Bangkok, Thailand July 9, 2011 – It may come as a surprise to some, but convicted criminals running proxy political campaigns from abroad are illegitimate and may face legal troubles should they manage to win an election. Surprise, anger, and even threats of violence would summarize the reaction of globalist-stooge Thaksin Shinawatra’s proxy political party who is now facing dissolution on the grounds that banned politicians (namely convicted criminal Thaksin Shinawatra himself) were involved in its campaign.
Thaksin’s foreign-backers, including the policy wonks and war criminals amidst the Fortune 500-funded Council on Foreign Relations (CFR) have outright warned Thailand that, “if traditional powers attempt to overthrow the result, either through judicial interference or an outright coup, Washington should come down hard on Thailand, including potentially canceling many aspects of the United States’ close military relationship with Thailand.” Of course, it is unthinkable that Thailand should stand idly by while subjected to such overt criminality.
Named the Peua Thai Party (PTP) and led via overt nepotism by Thaksin Shinawatra’s own sister Yingluck Shinawatra, it contested and narrowly won Thailand’s recent July 3rd elections. Thaksin himself, a convicted criminal evading a two-year prison term, would call sister Yingluck his “clone.”
The geopolitical significance of Thaksin Shinawatra and his proxy party’s recent victory lies in the foreign support that stands behind him. Ousted from power in 2006 via a peaceful and orderly military coup, he has since been represented by the global moneyed elite via their lobbying firms, including Kenneth Adelman of the Edelman PR firm (Freedom House, International Crisis Group, PNAC), James Baker of Baker Botts (CFR), Robert Blackwill of Barbour Griffith & Rogers (CFR), Kobre & Kim, and currently Robert Amsterdam of Amsterdam & Peroff (Chatham House). Meanwhile, his street mobs dubbed the “red shirts” have received rhetorical support by US-funded NGOs like Prachatai which received 1.5 million baht from the Neo-Con lined National Endowment for Democracy.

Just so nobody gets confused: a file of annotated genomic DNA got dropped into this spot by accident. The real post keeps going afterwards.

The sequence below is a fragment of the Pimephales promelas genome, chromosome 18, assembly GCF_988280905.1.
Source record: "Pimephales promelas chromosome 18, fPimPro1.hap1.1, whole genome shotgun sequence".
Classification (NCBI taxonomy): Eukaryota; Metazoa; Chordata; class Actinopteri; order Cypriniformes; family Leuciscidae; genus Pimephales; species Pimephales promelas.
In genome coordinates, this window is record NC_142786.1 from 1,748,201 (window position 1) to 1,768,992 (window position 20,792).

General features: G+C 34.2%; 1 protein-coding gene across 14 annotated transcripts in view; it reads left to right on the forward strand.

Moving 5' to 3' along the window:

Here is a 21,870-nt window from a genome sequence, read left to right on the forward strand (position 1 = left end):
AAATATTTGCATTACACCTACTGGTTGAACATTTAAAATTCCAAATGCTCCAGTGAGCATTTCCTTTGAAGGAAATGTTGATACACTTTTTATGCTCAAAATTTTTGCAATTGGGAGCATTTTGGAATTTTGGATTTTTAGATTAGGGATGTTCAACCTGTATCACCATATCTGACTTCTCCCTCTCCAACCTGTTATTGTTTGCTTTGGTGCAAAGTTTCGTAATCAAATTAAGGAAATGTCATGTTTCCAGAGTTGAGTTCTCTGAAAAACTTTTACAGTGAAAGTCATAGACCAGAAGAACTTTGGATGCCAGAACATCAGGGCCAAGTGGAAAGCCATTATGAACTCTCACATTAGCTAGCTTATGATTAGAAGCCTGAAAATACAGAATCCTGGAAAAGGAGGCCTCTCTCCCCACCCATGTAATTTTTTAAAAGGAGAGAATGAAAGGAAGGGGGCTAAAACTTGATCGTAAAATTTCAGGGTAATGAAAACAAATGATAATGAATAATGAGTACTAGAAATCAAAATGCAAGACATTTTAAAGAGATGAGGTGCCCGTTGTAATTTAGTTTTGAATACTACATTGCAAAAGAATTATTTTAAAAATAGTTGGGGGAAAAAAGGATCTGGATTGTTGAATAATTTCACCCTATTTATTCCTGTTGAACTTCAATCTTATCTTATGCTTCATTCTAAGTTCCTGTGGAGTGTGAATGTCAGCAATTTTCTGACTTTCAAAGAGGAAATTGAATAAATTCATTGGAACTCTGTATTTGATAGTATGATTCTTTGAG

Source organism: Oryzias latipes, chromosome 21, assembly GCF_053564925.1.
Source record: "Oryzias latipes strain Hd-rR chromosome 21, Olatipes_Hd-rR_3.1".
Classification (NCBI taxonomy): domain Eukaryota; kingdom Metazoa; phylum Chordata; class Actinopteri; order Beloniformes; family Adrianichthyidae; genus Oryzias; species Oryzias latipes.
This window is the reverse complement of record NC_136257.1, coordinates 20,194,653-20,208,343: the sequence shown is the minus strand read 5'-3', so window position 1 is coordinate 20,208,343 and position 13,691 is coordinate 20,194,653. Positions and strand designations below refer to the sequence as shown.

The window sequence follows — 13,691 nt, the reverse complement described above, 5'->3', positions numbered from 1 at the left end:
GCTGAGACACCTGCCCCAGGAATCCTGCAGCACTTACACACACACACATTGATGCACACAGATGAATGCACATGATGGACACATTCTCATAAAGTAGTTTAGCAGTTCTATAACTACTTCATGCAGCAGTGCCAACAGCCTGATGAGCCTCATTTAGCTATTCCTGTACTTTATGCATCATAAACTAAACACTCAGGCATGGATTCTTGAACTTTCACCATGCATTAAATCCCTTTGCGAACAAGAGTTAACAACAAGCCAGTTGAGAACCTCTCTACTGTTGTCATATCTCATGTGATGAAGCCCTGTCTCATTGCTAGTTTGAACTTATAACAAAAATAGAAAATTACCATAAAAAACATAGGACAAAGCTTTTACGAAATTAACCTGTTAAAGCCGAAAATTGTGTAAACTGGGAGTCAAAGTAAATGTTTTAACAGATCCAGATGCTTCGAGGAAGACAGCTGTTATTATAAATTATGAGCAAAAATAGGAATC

His party’s reinstatement would usher in a new era of Washington involvement and influence throughout Southeast Asia with Thaksin as the conduit, leading drives to promote free-trade, regional supranationalism, and economic liberalization, all in an effort to check China’s rising regional influence. The jubilant corporate-owned media hailed Thaksin’s proxy party’s narrow win as a “landslide victory” granting him a “sweeping mandate.” In reality, only 35% of eligible Thai voters chose Thaksin and his proxy Peua Thai Party.
Photos: As charges are leveled against Peua Thai Party regarding the involvement of “banned politicians” in their campaign, they will be hard pressed to come up with an excuse as to why a convicted criminal was phoning in to rallies and emblazing his image on campaign posters across the country.
The accusations leveled against Thaksin’s proxy party are based on several overt facts. Most obvious was the campaign slogan which literally was “Thaksin thinks, Peua Thai does.” Additionally, Thaksin made frequent video phone-calls to various political rallies from his luxurious hideout in Dubai and had his image emblazed on rallying stages and campaign posters across the country. The very nomination of his own sister to run in his place and having been previously unheard of in Thai politics smacks of classic Shinawatra nepotism. In 2007 Thaksin’s brother-in-law took over the leadership of his political party while he was in exile. Undeniably Thaksin was/still is most certainly involved and very much illegally a part of Peua Thai’s campaign.
Globalist in their own words confirm “Thaksin thinks, Peua Thai does”
In a display of unmitigated arrogance, the foreign corporate-owned media would reference Thaksin’s role behind the winning party, both before and after the election results, seemingly indifferent to the implications of a convicted criminal running a political movement from abroad:
AFP “Thai poll rivals in final push for vote:” Polls show the main opposition Puea Thai Party, allied to fugitive former premier Thaksin Shinawatra, enjoying a lead over current leader Abhisit Vejjajiva’s ruling Democrats ahead of Sunday’s election. ” Sky News continues, “Many think Thaksin will continue to call the shots if his party wins the vote, and its campaign slogan — ‘Thaksin thinks, Puea Thai does’ — appears to leave little doubt. Yingluck Shinawatra, tipped to become Thailand’s first female prime minister, is a political novice widely seen as the political proxy of her older brother, who describes his sibling as his ‘clone’.”